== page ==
Broken moulds (or do all Croweaters really have mullets?)

Some of footy’s great “thinkers” caused a furore by alluding (or was it stronger – I don’t watch that stuff!) that Aborigines lack endurance and hence would suffer from further interchange limitations.*
On our discussion thread for crio’s racing this weekend, Skip of Skipton pondered if chestnuts just don’t handle the wet. Funnily enough, we struggled to immediately recall ones which “grew a leg”.
Are there “types” to fit a mould? And, if so, what about some of those who shatter the stereotype?

*funny how controversy accompanies shows resuming for a new season!

Comments

  1. If Dave Warner continues to have success at Test level, he will shatter the stereotype of the circumspect, if not dour, Australian opening batsman. To a degree, Shane Watson had already done so, I suppose.

  2. A relatively recently developed stereotype is the post-match AFL interviewee. These players will always begin at least one of their answers with “Yeah, nah…” and include the word ‘structure/s’ at least once in the interview.

  3. He has already dented the supposed truism that you need sustained Shield success as a precursor to “the next step”. Nevertheless, he still maybe either exceptional or ultimately unsuccessful over a longer timeframe.

  4. Peter Flynn says:

    Gigs,

    Watto’s strike rate as an opening batsman is 52.81.

    I suspect it’s because he’s not good at rotating the strike. Self-absorbed at the crease and gets bogged down in 40s-60s.

    Some notables for comparison (different standard bowling attacks noted).

    Katich 49.33
    Jaques 54.23
    Wessels 55.57
    Langer 57.91
    Hayden 60.10
    Trumper 71.42 (suspect this is incomplete data)

  5. Crio – I’ve always thought big blokes on the footy field are useless. Can’t think of a good one. Still, they’ve won Brownlow Medals in the past, much to my amazement.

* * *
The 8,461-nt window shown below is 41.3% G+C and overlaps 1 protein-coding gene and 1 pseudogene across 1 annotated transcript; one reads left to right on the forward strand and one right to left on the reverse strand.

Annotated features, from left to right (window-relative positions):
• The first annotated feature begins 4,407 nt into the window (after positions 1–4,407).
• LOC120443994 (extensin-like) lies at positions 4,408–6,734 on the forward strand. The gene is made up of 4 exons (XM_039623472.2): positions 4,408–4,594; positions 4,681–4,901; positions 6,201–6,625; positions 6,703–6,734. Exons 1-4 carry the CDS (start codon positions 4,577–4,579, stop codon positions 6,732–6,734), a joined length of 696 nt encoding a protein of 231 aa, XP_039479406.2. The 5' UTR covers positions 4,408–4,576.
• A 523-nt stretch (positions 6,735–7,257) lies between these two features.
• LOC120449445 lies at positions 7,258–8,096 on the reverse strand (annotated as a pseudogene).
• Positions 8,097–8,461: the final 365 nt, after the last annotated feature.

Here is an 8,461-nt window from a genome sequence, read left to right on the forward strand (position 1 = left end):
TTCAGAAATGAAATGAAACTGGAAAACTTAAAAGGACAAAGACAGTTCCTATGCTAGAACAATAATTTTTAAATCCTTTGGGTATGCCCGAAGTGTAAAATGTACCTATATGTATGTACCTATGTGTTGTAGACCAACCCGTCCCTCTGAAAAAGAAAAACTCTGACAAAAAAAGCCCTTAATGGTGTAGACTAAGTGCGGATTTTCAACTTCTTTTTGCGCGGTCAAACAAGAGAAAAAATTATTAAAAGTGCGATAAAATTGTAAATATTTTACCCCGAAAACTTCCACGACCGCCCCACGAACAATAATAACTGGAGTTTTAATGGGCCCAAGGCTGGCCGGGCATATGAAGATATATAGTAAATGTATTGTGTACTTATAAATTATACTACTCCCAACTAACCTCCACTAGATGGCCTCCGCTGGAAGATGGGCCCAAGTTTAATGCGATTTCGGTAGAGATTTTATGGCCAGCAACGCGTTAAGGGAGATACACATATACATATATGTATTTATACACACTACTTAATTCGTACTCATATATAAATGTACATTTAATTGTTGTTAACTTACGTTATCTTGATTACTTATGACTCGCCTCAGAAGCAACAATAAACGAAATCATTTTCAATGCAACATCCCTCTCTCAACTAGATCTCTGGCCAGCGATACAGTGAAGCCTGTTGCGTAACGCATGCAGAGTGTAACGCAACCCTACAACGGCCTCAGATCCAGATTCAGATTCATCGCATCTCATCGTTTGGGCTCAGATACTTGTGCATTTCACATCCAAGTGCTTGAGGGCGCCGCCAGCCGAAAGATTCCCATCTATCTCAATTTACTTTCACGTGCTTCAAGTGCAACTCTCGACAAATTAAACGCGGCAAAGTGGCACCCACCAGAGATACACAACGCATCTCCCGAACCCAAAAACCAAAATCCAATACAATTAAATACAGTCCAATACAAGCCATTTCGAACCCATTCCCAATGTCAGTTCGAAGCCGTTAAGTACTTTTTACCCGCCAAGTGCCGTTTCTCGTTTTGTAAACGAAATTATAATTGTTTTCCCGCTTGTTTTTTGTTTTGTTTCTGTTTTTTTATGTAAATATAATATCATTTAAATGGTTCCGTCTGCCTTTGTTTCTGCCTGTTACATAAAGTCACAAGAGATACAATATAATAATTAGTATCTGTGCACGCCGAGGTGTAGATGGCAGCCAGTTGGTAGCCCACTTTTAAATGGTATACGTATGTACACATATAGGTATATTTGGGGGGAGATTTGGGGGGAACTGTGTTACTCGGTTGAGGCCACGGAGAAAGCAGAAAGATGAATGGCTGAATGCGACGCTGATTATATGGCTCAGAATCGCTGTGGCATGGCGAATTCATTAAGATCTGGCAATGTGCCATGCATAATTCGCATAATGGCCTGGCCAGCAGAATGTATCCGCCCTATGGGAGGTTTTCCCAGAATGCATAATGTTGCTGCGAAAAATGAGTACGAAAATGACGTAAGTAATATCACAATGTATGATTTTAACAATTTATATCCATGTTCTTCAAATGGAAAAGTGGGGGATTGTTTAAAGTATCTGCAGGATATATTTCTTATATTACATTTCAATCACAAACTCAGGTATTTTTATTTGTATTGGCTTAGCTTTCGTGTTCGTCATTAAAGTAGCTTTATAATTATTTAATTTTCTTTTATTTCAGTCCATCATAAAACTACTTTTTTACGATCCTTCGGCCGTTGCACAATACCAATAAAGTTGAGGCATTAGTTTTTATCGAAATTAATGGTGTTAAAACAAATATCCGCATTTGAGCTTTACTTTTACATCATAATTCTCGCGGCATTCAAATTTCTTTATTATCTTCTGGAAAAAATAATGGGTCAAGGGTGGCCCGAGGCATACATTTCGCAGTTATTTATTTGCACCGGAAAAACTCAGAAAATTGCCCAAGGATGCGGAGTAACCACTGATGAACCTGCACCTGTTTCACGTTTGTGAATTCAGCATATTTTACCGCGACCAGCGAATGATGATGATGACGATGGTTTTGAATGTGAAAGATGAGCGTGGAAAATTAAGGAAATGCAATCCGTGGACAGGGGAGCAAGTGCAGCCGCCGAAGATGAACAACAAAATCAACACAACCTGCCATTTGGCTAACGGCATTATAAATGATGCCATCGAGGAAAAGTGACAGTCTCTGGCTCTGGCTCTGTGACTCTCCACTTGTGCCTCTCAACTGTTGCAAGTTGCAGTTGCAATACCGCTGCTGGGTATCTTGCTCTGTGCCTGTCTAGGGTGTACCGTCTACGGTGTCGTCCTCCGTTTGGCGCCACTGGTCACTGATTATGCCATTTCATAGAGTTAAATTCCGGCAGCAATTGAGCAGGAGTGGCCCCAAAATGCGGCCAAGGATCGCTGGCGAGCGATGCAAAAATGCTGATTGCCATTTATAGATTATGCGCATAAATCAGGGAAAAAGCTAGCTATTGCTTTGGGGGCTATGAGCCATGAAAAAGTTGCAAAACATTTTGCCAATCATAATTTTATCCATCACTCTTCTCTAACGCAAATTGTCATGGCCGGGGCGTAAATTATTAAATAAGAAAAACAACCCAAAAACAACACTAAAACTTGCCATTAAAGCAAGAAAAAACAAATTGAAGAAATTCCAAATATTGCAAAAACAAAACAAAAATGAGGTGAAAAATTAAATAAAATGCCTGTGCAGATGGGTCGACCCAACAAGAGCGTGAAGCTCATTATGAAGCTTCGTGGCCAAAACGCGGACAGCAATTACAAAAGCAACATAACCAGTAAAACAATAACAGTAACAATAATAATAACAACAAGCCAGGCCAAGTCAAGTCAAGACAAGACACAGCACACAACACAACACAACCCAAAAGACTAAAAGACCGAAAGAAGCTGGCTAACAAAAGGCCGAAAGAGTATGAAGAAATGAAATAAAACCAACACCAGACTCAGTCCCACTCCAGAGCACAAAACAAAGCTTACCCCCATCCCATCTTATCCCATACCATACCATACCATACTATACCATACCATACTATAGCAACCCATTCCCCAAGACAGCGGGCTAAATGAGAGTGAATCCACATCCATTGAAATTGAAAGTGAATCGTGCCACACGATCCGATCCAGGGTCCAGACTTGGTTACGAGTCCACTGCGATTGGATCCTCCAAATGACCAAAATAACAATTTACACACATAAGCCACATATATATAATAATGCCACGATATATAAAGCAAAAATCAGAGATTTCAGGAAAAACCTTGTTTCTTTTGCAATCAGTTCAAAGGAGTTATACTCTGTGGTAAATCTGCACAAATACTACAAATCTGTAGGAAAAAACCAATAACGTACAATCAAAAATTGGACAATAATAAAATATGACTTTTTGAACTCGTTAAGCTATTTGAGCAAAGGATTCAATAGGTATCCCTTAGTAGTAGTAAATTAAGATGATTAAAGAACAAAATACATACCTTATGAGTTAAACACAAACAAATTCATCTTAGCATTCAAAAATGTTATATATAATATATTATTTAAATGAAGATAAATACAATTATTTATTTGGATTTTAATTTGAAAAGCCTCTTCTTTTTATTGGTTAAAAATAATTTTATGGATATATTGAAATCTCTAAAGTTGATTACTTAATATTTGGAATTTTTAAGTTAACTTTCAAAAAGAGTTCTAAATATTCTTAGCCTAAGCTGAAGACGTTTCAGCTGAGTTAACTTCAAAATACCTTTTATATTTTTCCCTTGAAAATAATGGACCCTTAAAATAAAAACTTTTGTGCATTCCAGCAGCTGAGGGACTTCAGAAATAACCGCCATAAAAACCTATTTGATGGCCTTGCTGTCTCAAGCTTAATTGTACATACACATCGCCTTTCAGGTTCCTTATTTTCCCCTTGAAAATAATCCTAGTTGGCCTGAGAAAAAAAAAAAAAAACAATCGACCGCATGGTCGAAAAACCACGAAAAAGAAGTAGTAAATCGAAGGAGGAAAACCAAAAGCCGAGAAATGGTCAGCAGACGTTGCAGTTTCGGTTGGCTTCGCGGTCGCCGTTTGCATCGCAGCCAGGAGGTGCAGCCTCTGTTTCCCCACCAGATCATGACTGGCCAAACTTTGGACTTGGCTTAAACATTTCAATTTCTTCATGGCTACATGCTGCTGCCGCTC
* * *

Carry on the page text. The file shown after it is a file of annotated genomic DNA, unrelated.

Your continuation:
Big Nick – big fat log
    Graham Moss – WAYYYY over rated
    Simon Madden – good/ordinary
    Graham Teasedale – yuck!
    Paul Salmon – not bad. But who would you rather have, him or Barry Cable?
    Brad Ottens – pretty good but took reflected glory from a gun midfield.
    Gary Dempsey – slow and not a great grab
    Darren Jolly – yeah right
    Aaron Sandilands – gets injured tripping over a tram ticket
    Peter Moore – looked very nice with his ankle guards on
    Justin Madden – useless as a Parliamentary report

    No, can’t think of a good one.

  6. You’ve obviously haven’t seen Big Cox up close, Dips…

  7. Phil – he might be the one that breaks the mould. But when you think about it all he does is tap the ball out at the bounce or throw in and it may or may not go to his team mate – big deal. And maybe he takes the odd mark around the ground. But does he break the lines with dash and speed like a skilful utility? Does he kick goals like a dangerous forward or save goals like Matty Scarlett? No. Big blokes all tend to fit the mould.

    Don’t get me wrong all teams need big blokes, you just have to hope that your big blokes are less useless than your opponent’s.

  8. Cox’s goal on the run in the 2005 GF was one of best ever. Collingwood wouldn’t have won in 2010 had it not been for Jolly.

    Otto had a gun midfield, but his performance in the 2007 Prelim and last years GF was exceptional. As a kid, didn’t you feel more confident reading the tap from your ruckman rather than the opposition? It may only be a split second or even a psychological issue, but I reckon good ruckmen make poor teams more competitive and good teams more potent.

    Your argument does have some merit though. Mark Blake is Premiership player.

  9. Phantom says:

    When you get over here to watch the Wynyard Cats Dips you will see some very mobile big blokes with speed and skill.

    Not a mullet amongst them.

  10. Dips, you should have warned us earlier. I just thought Ilija Grgic was taking time to develop.

  11. Phanto – they’re probably very mobile around the bar.

    Phil – you’re clutching at straws. How many match winning plays have been carried out by utilities and mid fielders – too many to count!!

  12. A model developed that great players couldn’t become great coaches, especially once the capt/coach role became outdated. The logic wasn’t bad and it became generally accepted….the Hafey/Sheedy rule stated that hard working backmen (Msalthouse…not Frawley) had to work harder, be more canny than naturally gifted, instinctive players.
    Barassi made the transition to Coach. Blighty had success. Lethal has a few medals.
    Hird, Buckley, Voss line up against Worsfold, the Scotts, Hardwick, Clarko…and now even “lesser lights” such as Neeld and McCarthy. Primus is tough to categorise. Longmire impossible.